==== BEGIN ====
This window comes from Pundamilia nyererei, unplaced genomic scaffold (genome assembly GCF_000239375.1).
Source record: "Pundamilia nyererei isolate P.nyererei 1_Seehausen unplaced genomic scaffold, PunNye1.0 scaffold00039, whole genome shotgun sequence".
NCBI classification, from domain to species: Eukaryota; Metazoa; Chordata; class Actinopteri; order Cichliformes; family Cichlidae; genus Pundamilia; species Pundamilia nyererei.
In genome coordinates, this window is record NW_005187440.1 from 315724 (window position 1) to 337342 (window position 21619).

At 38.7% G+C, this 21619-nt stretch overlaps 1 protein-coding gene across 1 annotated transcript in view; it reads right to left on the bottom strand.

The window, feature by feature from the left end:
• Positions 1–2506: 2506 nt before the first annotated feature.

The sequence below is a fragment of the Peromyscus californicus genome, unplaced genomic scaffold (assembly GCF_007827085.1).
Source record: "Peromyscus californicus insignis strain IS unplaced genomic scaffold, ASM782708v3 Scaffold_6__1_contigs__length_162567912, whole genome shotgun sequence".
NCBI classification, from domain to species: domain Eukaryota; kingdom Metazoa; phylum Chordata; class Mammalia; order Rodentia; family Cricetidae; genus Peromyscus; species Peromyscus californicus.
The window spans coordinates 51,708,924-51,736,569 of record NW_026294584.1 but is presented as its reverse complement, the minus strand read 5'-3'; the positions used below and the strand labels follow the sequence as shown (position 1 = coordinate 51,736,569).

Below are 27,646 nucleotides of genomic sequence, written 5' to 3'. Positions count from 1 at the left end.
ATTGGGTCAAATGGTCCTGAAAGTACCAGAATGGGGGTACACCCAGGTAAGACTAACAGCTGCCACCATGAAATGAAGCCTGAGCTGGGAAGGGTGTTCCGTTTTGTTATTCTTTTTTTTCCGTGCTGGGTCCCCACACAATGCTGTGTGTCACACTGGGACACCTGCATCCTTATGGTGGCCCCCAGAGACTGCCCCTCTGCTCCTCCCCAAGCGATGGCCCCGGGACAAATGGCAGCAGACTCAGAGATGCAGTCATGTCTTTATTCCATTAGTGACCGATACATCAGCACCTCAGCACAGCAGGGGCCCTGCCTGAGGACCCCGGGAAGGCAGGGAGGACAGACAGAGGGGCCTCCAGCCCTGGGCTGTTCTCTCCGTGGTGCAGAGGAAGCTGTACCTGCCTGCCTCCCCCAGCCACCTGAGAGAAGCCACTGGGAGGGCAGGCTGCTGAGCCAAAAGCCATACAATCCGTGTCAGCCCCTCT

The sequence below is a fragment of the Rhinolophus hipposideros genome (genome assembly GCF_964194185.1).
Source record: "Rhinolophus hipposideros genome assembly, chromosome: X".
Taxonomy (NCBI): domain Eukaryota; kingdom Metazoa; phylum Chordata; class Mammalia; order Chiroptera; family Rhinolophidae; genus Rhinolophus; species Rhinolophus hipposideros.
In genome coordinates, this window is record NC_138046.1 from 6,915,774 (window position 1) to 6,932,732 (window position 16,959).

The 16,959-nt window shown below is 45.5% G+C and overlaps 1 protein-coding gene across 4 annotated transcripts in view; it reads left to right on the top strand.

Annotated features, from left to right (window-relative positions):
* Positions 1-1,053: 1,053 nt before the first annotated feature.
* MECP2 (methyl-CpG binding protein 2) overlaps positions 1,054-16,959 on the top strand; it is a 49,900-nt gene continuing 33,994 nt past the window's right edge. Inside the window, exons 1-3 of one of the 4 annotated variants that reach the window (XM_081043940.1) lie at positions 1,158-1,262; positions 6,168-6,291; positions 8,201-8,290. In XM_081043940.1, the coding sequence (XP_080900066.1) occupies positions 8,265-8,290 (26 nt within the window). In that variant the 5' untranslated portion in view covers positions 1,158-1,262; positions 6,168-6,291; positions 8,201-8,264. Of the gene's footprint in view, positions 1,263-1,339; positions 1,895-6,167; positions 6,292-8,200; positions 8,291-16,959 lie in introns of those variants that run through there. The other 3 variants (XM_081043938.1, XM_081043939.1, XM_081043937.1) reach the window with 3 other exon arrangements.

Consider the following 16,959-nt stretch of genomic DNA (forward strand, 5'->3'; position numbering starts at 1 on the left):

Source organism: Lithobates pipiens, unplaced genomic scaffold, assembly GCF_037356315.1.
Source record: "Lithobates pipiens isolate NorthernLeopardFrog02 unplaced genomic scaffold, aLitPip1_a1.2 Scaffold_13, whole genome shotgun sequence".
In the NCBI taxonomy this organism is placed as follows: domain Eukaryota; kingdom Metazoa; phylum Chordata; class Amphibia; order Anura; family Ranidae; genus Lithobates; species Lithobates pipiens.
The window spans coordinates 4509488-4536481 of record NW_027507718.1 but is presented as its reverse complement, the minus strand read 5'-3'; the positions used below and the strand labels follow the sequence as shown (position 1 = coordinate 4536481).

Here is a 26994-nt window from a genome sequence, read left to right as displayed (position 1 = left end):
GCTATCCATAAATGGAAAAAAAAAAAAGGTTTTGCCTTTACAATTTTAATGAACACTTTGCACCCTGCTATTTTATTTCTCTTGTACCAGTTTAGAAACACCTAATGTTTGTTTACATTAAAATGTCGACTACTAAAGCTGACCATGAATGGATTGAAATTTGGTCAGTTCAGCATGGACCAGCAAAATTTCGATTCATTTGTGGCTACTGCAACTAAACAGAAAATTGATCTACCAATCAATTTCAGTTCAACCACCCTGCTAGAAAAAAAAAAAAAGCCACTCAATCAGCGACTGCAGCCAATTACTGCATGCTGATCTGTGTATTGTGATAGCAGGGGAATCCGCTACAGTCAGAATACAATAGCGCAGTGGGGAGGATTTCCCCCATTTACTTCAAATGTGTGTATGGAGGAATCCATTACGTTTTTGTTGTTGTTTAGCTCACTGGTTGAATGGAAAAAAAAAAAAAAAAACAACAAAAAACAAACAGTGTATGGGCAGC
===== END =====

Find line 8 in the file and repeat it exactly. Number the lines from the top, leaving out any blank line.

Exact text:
The sequence below is a fragment of the Peromyscus californicus genome, unplaced genomic scaffold (assembly GCF_007827085.1).